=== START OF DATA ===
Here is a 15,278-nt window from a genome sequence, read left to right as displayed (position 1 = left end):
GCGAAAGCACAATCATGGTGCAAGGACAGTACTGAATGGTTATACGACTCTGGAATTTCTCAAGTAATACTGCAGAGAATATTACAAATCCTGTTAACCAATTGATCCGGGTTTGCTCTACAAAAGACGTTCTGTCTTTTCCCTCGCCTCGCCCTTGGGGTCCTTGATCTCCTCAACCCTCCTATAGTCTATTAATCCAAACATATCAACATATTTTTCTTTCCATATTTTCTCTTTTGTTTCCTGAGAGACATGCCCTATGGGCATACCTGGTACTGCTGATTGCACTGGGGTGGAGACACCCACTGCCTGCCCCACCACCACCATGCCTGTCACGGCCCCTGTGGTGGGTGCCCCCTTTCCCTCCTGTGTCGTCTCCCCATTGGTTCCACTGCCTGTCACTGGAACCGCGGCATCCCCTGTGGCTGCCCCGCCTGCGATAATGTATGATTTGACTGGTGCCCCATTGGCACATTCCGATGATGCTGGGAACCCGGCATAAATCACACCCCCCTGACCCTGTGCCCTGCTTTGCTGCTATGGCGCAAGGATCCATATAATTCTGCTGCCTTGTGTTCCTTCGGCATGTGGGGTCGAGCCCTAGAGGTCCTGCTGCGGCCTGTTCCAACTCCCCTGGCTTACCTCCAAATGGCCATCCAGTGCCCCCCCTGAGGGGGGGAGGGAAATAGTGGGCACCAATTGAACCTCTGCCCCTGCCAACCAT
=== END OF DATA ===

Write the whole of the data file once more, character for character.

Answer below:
Here is a 15,278-nt window from a genome sequence, read left to right as displayed (position 1 = left end):
GCGAAAGCACAATCATGGTGCAAGGACAGTACTGAATGGTTATACGACTCTGGAATTTCTCAAGTAATACTGCAGAGAATATTACAAATCCTGTTAACCAATTGATCCGGGTTTGCTCTACAAAAGACGTTCTGTCTTTTCCCTCGCCTCGCCCTTGGGGTCCTTGATCTCCTCAACCCTCCTATAGTCTATTAATCCAAACATATCAACATATTTTTCTTTCCATATTTTCTCTTTTGTTTCCTGAGAGACATGCCCTATGGGCATACCTGGTACTGCTGATTGCACTGGGGTGGAGACACCCACTGCCTGCCCCACCACCACCATGCCTGTCACGGCCCCTGTGGTGGGTGCCCCCTTTCCCTCCTGTGTCGTCTCCCCATTGGTTCCACTGCCTGTCACTGGAACCGCGGCATCCCCTGTGGCTGCCCCGCCTGCGATAATGTATGATTTGACTGGTGCCCCATTGGCACATTCCGATGATGCTGGGAACCCGGCATAAATCACACCCCCCTGACCCTGTGCCCTGCTTTGCTGCTATGGCGCAAGGATCCATATAATTCTGCTGCCTTGTGTTCCTTCGGCATGTGGGGTCGAGCCCTAGAGGTCCTGCTGCGGCCTGTTCCAACTCCCCTGGCTTACCTCCAAATGGCCATCCAGTGCCCCCCCTGAGGGGGGGAGGGAAATAGTGGGCACCAATTGAACCTCTGCCCCTGCCAACCAT